a. (en-comparative of: drunk)
Usage examples of "drunker".
Ravick had been in power too long, and he was drunker on it than Bish Ware ever got on Baldur honey-rum.
When I turned back from the bar I was nose to nose and elsewhere with a piece of blonde business in a frantic decolletage who was drunker than two billy goats.
Marion would show with his Pekingese dog troupe, which always got drunker, and sicker, than he.
Peter snd Sally were deep in argument over her wedding plans, Lou and Keith were in the throes of becoming acquainted, and Beverly was getting drunker by the minute.
Jones was drunker than anybody, reeling about the room, good-naturedly banging the men on the back, kissing the ladies' hands, singing songs rather too ribald for the tastes of the church crowdalthough like good Christians they forgave him when they discovered the quality of his liquorand buttonholing community leaders to express his confidence in the American way and the blessings it had brought to him on this Christmas Eve.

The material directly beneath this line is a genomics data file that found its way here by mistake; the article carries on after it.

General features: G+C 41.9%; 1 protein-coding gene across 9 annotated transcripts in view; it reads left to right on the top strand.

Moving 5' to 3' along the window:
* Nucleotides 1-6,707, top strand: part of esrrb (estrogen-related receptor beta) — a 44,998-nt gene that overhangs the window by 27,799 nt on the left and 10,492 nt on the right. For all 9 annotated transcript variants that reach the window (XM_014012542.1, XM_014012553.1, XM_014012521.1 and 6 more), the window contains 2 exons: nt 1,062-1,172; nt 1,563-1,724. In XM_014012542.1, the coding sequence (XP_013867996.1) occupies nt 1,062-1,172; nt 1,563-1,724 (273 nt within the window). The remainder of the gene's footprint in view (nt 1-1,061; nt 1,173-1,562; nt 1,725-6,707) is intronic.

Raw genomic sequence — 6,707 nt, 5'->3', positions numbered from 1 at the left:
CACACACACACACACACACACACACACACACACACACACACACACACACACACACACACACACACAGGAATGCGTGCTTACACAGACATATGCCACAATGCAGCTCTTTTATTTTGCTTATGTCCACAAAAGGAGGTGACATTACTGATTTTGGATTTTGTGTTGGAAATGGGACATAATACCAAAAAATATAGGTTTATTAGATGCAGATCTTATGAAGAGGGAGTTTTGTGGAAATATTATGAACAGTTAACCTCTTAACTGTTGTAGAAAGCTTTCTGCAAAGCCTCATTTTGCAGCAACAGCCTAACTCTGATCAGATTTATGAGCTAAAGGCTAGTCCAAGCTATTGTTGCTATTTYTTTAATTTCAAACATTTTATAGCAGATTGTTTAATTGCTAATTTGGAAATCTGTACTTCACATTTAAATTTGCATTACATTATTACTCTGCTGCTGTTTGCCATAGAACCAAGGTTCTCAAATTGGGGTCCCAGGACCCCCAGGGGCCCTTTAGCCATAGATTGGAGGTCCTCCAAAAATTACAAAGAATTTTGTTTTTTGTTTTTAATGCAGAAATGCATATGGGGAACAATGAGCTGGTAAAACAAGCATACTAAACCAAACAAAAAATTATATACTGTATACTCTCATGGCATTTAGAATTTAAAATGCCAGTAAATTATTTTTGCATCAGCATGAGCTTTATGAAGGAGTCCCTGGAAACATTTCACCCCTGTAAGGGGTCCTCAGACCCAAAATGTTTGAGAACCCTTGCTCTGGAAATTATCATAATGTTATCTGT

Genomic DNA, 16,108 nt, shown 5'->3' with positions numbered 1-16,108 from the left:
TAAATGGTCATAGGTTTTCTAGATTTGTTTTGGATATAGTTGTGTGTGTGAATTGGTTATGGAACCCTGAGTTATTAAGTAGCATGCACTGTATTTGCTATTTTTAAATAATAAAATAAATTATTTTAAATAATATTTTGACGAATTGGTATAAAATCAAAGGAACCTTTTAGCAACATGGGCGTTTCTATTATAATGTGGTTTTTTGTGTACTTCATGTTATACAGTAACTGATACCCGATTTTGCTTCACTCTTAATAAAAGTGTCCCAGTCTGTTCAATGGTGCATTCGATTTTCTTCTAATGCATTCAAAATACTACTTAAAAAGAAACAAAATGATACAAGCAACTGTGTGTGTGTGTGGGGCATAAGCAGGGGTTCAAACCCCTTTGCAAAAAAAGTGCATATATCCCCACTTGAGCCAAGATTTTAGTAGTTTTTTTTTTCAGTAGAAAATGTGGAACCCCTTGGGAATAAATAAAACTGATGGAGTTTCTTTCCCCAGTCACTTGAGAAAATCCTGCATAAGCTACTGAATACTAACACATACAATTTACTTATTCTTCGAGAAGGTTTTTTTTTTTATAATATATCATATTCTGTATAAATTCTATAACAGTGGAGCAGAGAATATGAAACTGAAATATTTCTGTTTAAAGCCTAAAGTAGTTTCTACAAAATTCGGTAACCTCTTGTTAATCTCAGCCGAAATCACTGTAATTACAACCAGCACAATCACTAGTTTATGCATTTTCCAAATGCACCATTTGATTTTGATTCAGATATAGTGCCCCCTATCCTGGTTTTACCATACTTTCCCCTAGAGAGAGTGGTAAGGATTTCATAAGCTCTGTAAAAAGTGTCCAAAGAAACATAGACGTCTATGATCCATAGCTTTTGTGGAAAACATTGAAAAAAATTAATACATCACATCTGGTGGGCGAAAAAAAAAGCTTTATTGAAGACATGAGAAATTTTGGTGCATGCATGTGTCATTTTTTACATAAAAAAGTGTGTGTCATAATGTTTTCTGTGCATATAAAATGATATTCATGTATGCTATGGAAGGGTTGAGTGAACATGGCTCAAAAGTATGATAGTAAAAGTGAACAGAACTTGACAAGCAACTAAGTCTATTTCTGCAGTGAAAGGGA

Nelson was as drunk as a skunk, and getting drunker by the minute.
He had begun to repeat two remarks that seemed wittier as he got drunker: first, that if you were a connoisseur of Kirschner's bologna and iceberg lettuce you were in like Flynn here, bo, and second, that all assistant professors were like T.
They also appeared to get drunker on the two servings than anyone else did.
But it was a pestilential place, and the Englishmen got drunker and nastier every day, and so those who’d survived the initial rounds of diseases and hurricanes had pulled up stakes and moved inland, passing through a land of jungle-covered Pyramids (lengthy, implausible yarns deleted here), and straying across the Isthmus of Tehuantepec (or so Jack—who’d been studying maps—inferred), to the Pacific Coast, and then wandering up this way.